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This week we take a look at the unemployment rates among young people and the rising levels of student debt. Following the crash in 2008, the aggregate student debt has more than doubled, rising from $500 billion to over $1 trillion. This is the result of not only traditional students struggling to afford tuition, but also due to many people returning to school in the hopes of improving their skill sets in a tough job market. The drastic increase is even more worrisome given the high levels of unemployment facing those who carry the majority of this debt. Workers between the ages of 15 and 24 are significantly more likely to be unemployed than their elders, with their current unemployment rate at 14.2% compared to 6.1% for those ages 25-54.
However, this is not necessarily as bad as it seems. As high as the present unemployment numbers are compared to the rest of the population, they are fairly consistent with historical averages. Additionally, the systematically high youth unemployment is not unique to the U.S. Most recently available data shows this figure in the European Union as 23.3% compared to 10.8% for the total population, and 16.0% and 7.8% respectively, among OECD countries.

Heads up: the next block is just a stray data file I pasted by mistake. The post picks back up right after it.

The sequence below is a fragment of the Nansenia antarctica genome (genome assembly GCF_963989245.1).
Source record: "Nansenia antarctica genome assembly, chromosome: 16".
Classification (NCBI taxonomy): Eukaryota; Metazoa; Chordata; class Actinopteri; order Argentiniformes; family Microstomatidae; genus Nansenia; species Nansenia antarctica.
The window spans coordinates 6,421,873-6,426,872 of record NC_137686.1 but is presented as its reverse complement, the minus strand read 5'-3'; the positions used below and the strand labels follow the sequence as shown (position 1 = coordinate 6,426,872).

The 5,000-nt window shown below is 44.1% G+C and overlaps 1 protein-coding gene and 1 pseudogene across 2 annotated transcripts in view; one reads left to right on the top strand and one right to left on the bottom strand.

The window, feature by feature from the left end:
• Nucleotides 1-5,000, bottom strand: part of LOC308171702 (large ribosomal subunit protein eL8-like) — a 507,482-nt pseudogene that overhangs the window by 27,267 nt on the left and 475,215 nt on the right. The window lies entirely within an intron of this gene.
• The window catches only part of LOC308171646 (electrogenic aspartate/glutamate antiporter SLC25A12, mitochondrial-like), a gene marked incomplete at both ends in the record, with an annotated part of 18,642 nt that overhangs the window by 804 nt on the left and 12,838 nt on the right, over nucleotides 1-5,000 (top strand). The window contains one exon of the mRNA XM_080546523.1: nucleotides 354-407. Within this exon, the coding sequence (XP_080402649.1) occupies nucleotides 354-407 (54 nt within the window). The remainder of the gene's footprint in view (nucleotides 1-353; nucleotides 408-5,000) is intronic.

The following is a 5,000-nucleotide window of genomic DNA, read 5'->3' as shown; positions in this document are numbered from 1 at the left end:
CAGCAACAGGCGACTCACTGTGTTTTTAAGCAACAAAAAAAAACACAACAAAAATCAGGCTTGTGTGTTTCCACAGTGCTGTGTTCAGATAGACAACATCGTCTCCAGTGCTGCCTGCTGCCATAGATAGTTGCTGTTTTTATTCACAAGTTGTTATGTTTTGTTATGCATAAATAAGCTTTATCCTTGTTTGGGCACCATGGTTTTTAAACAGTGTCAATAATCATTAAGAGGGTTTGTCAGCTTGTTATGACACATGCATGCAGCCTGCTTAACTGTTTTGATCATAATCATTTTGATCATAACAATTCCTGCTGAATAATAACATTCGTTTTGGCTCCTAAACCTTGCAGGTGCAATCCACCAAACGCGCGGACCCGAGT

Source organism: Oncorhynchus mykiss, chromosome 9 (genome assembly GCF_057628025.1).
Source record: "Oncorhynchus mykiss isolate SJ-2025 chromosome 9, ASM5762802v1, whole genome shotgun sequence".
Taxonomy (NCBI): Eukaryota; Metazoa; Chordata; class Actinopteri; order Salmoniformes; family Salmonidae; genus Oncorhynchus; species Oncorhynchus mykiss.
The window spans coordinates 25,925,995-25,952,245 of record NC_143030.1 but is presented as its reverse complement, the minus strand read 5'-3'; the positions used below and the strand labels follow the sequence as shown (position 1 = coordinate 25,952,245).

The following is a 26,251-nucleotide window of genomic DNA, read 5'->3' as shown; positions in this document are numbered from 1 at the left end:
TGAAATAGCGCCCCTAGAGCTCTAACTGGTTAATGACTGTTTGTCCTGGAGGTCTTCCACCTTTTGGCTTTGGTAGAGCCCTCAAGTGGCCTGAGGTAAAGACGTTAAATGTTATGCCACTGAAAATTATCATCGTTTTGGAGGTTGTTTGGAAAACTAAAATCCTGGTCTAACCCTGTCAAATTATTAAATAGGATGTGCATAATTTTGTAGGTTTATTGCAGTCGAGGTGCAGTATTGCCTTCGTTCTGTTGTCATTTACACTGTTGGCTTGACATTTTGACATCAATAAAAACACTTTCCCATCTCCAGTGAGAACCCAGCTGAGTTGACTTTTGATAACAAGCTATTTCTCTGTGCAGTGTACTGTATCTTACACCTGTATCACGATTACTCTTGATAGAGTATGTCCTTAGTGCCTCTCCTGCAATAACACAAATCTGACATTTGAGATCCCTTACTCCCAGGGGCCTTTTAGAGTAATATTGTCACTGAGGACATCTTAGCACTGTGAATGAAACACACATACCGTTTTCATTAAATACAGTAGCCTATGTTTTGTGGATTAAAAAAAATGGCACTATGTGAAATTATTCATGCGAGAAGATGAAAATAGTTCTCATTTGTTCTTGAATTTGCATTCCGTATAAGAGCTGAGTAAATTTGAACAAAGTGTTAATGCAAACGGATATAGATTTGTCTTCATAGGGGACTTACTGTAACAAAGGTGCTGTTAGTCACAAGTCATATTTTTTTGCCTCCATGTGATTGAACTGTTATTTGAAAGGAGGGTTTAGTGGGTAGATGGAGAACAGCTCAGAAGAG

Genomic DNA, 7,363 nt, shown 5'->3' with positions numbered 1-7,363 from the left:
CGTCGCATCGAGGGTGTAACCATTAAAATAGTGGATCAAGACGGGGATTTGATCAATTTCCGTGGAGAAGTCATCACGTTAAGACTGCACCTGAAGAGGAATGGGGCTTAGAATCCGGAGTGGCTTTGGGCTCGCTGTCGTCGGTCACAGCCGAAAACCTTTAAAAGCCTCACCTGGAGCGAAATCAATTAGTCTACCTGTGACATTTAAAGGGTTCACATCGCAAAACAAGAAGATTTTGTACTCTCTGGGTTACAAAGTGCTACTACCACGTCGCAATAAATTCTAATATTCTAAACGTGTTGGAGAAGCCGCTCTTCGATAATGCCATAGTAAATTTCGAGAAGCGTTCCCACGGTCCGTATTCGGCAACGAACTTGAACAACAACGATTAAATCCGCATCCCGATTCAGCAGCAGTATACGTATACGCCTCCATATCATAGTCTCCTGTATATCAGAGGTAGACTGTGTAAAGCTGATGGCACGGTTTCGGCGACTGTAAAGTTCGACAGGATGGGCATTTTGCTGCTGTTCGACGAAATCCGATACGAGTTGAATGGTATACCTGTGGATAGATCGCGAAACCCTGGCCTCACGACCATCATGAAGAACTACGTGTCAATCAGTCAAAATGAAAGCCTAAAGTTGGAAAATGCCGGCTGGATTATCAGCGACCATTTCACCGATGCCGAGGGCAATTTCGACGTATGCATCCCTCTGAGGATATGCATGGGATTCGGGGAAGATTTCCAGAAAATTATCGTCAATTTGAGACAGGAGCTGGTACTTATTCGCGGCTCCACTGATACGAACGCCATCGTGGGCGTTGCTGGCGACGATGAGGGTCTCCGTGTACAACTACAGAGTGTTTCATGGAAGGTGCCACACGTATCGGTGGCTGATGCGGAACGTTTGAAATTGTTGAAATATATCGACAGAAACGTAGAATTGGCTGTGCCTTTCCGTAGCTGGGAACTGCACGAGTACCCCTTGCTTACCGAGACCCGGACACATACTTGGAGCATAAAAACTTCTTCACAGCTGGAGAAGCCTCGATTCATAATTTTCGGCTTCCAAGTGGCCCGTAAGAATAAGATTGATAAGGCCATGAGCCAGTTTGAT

Ultimately, there are two primary worries about the massive level of student debt. The first — and most obvious — is a widespread pattern of defaults on this outstanding debt, a potential disruption to the credit markets, and by extension, a headwind for growth. The second — while not as severe but still a threat to economic growth — is a reduction in consumption from students who are spending a larger percentage of their income on debt service, rather than consuming goods and services. Collectively, these two forces could emerge as a drag on economic growth at a time when the U.S. economy seems to need all the help it can get.
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